The Insurance Institute for Highway Safety has released its list of the safest vehicles for 2018.
Most cars on the top pick lists only qualified when they came with optional equipment, such as automatic emergency braking.
The models that earned the top ranking for 2018 so far are the BMW 5 Series, Kia Forte sedan, Genesis G80, Genesis G90, Hyundai Santa Fe and Santa Fe Sport, Lincoln Continental, Kia Soul, Mercedes-Benz E-Class sedan, Mercedes-Benz GLC, Subaru Impreza, Subaru Legacy, Subaru Outback, Subaru WRX, and Toyota Camry, according to Consumer Reports.
This year, vehicles must receive a good or acceptable rating passenger-side protection in the small overlap front crash test to get the institute's highest ranking.
"We're pleased to have so many vehicles recognized by IIHS, especially with the completely redesigned 2018 Camry receiving its highest safety award", said Chris Nielsen, executive vice president of product support and chief quality officer of Toyota Motor North America.
They've also bumped up standards for headlights. The sole Subaru model that did not qualify was the BRZ.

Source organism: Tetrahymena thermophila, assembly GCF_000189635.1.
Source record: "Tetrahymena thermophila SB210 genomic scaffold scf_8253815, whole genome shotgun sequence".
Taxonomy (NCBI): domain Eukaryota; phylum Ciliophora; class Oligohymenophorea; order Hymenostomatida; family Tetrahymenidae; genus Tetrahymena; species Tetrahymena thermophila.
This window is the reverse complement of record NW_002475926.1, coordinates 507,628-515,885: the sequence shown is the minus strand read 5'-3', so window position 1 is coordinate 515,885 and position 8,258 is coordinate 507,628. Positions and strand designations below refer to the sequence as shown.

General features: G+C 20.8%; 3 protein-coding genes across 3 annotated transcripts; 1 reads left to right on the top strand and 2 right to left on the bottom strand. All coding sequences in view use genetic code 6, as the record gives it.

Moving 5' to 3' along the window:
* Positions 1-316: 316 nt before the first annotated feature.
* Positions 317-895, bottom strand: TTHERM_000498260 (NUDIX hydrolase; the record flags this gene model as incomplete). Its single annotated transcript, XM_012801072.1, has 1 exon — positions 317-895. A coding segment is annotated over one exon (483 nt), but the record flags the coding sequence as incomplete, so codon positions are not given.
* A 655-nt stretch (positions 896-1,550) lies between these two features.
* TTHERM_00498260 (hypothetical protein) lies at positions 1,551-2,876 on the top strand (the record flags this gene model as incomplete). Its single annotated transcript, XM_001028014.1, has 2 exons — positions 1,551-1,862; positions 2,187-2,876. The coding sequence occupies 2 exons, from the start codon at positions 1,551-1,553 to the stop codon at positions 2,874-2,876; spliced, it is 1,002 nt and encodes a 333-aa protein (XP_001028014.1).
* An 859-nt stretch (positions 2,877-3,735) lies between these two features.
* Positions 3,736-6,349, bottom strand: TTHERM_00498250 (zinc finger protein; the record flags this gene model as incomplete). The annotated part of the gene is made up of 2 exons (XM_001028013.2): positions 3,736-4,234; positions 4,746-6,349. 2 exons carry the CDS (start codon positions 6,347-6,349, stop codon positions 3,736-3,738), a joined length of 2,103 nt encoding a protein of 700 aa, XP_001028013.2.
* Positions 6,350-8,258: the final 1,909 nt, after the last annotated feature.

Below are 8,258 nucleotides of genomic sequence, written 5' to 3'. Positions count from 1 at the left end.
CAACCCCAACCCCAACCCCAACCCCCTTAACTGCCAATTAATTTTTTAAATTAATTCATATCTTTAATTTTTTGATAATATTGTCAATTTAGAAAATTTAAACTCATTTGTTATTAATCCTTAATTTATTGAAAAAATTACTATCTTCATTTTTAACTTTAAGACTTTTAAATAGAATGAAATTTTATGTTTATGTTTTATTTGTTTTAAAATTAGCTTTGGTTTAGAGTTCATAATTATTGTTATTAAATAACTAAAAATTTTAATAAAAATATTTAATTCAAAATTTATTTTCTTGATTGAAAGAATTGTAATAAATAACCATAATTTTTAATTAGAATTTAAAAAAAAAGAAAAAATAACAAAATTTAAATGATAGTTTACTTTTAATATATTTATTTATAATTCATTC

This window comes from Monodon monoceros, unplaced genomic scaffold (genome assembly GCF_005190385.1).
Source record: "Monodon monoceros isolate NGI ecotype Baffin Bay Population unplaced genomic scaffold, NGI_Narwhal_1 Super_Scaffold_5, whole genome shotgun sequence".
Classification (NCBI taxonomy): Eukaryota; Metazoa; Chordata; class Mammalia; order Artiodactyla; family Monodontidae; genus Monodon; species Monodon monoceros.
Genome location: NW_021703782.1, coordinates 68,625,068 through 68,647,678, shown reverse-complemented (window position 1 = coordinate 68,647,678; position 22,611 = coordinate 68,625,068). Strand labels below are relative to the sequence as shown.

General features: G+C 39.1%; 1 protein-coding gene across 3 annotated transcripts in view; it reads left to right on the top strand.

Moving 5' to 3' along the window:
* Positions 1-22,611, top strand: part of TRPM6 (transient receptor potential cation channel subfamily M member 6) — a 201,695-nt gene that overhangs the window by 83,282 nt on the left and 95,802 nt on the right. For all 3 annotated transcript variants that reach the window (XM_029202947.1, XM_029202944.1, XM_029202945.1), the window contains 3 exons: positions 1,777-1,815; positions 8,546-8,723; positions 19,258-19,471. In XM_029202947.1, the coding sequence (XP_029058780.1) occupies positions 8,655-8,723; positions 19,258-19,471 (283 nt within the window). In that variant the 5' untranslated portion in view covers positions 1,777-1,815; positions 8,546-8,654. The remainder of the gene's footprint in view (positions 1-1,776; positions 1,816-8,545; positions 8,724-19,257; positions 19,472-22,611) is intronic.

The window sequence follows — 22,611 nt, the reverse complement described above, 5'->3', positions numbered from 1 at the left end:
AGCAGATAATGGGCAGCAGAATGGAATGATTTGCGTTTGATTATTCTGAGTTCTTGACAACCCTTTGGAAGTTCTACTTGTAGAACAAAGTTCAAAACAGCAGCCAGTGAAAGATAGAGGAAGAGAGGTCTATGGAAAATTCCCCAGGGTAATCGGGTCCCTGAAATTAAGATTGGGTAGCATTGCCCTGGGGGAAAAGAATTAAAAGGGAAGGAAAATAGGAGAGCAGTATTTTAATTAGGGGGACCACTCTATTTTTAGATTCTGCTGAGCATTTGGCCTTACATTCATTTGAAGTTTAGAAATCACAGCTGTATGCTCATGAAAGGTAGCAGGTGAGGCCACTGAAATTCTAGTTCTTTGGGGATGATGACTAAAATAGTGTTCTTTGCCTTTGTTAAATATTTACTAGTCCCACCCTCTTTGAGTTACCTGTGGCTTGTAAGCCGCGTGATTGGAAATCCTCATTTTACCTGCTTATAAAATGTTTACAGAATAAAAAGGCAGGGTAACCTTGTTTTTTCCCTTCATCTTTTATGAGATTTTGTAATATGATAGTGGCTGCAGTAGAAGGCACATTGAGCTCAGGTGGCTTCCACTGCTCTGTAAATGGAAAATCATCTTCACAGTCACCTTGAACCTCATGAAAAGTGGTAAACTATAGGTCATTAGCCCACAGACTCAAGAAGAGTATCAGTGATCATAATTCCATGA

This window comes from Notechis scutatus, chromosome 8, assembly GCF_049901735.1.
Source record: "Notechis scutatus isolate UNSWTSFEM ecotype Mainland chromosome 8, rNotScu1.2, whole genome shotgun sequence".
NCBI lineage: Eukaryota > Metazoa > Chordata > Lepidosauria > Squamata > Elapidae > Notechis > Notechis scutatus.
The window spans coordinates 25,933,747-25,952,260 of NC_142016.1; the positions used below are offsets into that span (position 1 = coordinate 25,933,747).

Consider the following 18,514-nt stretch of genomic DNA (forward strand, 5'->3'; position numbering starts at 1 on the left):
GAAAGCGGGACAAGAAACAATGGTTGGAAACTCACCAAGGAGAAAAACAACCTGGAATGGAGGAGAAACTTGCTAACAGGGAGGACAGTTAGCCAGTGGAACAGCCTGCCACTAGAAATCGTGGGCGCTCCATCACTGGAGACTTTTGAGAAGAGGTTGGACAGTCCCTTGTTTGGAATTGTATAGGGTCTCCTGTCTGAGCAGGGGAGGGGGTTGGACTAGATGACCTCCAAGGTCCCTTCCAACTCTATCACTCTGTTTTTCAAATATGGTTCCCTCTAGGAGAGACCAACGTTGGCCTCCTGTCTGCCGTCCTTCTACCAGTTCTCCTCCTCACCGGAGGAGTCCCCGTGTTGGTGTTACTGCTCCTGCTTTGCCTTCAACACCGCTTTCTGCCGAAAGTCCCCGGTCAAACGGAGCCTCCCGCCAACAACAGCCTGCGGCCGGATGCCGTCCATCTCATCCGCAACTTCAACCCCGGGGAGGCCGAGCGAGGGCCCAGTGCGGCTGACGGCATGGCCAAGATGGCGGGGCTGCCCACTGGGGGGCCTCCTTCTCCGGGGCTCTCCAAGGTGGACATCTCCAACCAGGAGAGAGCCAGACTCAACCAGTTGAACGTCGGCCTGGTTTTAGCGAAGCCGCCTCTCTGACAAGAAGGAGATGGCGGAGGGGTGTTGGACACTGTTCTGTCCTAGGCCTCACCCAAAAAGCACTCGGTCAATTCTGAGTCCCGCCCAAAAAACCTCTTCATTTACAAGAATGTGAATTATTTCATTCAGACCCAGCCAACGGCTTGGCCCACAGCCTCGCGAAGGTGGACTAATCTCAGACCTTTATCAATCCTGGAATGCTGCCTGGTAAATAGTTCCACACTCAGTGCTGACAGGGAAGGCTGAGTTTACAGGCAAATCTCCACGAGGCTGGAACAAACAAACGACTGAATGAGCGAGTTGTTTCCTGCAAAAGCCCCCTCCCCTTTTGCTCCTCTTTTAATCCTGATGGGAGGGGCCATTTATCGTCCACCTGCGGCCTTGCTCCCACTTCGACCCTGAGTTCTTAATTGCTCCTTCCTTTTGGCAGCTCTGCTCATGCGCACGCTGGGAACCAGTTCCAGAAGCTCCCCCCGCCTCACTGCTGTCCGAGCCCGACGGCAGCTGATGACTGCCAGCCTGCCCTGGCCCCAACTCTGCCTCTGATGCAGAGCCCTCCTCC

In contrast, headlights weren't factored in for 2017 TOP SAFETY PICK, and an acceptable headlight rating was enough to bump a 2017 award victor into "plus" territory.
New passenger offset tests lowers number of top-ranked vehicles. This institute conducts crash tests and evaluates automobile safety standards.
The first official passenger-side ratings were released in October, following research tests previous year. Fifteen of those earning its highest award despite tougher criteria requiring better headlights and enhanced passenger side protection.
Across manufacturers, the vast majority of winners qualify only when optionally equipped because front crash prevention and acceptable or good headlights aren't part of their base trims.
IIHS is placing more emphasis on the impact of headlights on the safety rating of new vehicles. In order to meet the top ranking, and in some instances, simply being a "Top Pick", the vehicle must be upgraded. Automakers have committed to making this technology standard by 2022. Over the years, IIHS has added to and strengthened criteria for both awards, pushing automakers to speed up safety advances.